The proslavery faction held powerful agency over much of the United States. Slavery was the status quo in America, so entrenched that it could be overturned only by war. Thus, scientific and religious defenses of slavery sought the same outcome—to demobilize the opponents of slavery, rather than to mobilize its supporters, who were already engaged in ideologically mandated hostile action toward the out-group. Their arguments may look strange to those of us accustomed to modern fringe extremist ideologies, but the defense of slavery contained all the elements of extremism. The proslavery case, in its very broadest iteration, claimed:
The White eligible in-group was superior to the Black out-group
The health and success of the White in-group was inseparable from hostile action (enslavement) against the Black out-group
These arguments are familiar enough in the context of modern extremism. But they were joined by a third argument, that sought to deny the extremist nature of slavery by denying the hostile nature of the action mandated against the out-group.
Enslavement of the Black out-group should not be considered a hostile action for one or both of the following reasons:
God specifically decreed that the White in-group should enslave the Black out-group. By shifting responsibility to God (and circuitously to sinful Black progenitors like Ham and Cain), the White in-group is absolved of hostile intent.
Science proved that the Black out-group was happier and healthier under conditions of enslavement. Under this argument, White in-group members were depicted as caring and nurturing masters who provided necessary structure to the lives of members of the Black out-group, again absolving the in-group of hostile intent. Slavery, in this context, was a “positive good.”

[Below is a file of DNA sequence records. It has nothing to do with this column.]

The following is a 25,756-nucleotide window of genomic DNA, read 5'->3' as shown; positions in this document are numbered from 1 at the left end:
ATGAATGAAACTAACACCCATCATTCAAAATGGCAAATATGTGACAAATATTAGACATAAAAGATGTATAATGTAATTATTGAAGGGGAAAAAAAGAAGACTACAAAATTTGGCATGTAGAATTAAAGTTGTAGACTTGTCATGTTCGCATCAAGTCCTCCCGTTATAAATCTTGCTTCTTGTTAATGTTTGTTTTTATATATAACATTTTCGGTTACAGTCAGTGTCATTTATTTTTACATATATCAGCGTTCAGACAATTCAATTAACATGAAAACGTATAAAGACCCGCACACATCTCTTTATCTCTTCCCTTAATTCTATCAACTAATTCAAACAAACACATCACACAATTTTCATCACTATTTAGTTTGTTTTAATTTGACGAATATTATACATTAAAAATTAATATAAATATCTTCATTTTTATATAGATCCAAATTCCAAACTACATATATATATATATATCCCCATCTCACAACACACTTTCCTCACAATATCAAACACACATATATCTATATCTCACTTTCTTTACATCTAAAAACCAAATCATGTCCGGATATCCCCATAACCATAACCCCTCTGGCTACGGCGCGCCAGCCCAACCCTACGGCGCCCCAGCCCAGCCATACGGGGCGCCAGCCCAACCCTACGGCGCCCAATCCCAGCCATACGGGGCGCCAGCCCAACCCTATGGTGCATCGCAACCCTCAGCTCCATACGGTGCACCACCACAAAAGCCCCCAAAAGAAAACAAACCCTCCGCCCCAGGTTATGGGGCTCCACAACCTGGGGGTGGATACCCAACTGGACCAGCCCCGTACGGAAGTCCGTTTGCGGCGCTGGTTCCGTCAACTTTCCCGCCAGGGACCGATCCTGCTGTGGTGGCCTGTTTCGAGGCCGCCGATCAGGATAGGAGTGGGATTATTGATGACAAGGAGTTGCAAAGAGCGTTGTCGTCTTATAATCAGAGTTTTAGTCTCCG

Needless to say, this argument was entirely specious, and no one at any point proposed that the enslavement of White people was even imaginable, let alone that it could be considered good for White people.
One of the notable ways that these ideologies depart from modern fringe ideologies is that proslavery ideologies spent much less time analyzing the White eligible in-group than modern White supremacists like James Mason, the author of Siege, whose work is overwhelmingly weighted toward a critique of the in-group.9 (Readers who are not familiar with my paper on Siege may find it helpful to inform and support the next few paragraphs.)
Proslavery ideologues took a much gentler approach to the in-group, mostly trying to deescalate conflict between the proslavery extremist in-group and the antislavery ineligible in-group, although there were some exceptions. Instead, proslavery ideologies are overwhelmingly weighted toward defining the out-group using the specious religious and scientific arguments discussed above. When abolitionists are discussed, they are often (but not always) referred to in relatively respectful terms, as people who may have good intentions but hold misguided views. The proslavery argument seeks to convince the abolitionists—or those who might be swayed by their arguments—to stand down. This was typically approached in reconciliatory terms, but included a warning that continued ineligibility will lead to war. This rhetoric heated up as the Civil War drew near, but secession and war (a tangible break in the cohesion of the in-group) are almost always discussed as preventable tragedy rather than desirable outcome.
Here’s a brief summary of the major proslavery arguments, compared to modern neo-Nazi arguments. Note that the proslavery column is my assessment of the general thrust of the genre, which for the limited purposes of this discussion papers over a lot of context-dependent variation, such as the escalation of commentary in the runup to secession. My dissertation will dive deeper on these topics.
To conclude, for the moment, the question of extremist agency is not simply confined to the pages of an ideological tract. Extremist narratives ascribe agency in various ways, but extremist movements also possess agency in the real world. Fringe movements seek to portray themselves as having higher agency than the eligible in-group when acting against the out-group, but their real-world agency is dependent on mobilizing members of the eligible in-group, and their rhetoric aligns with that goal.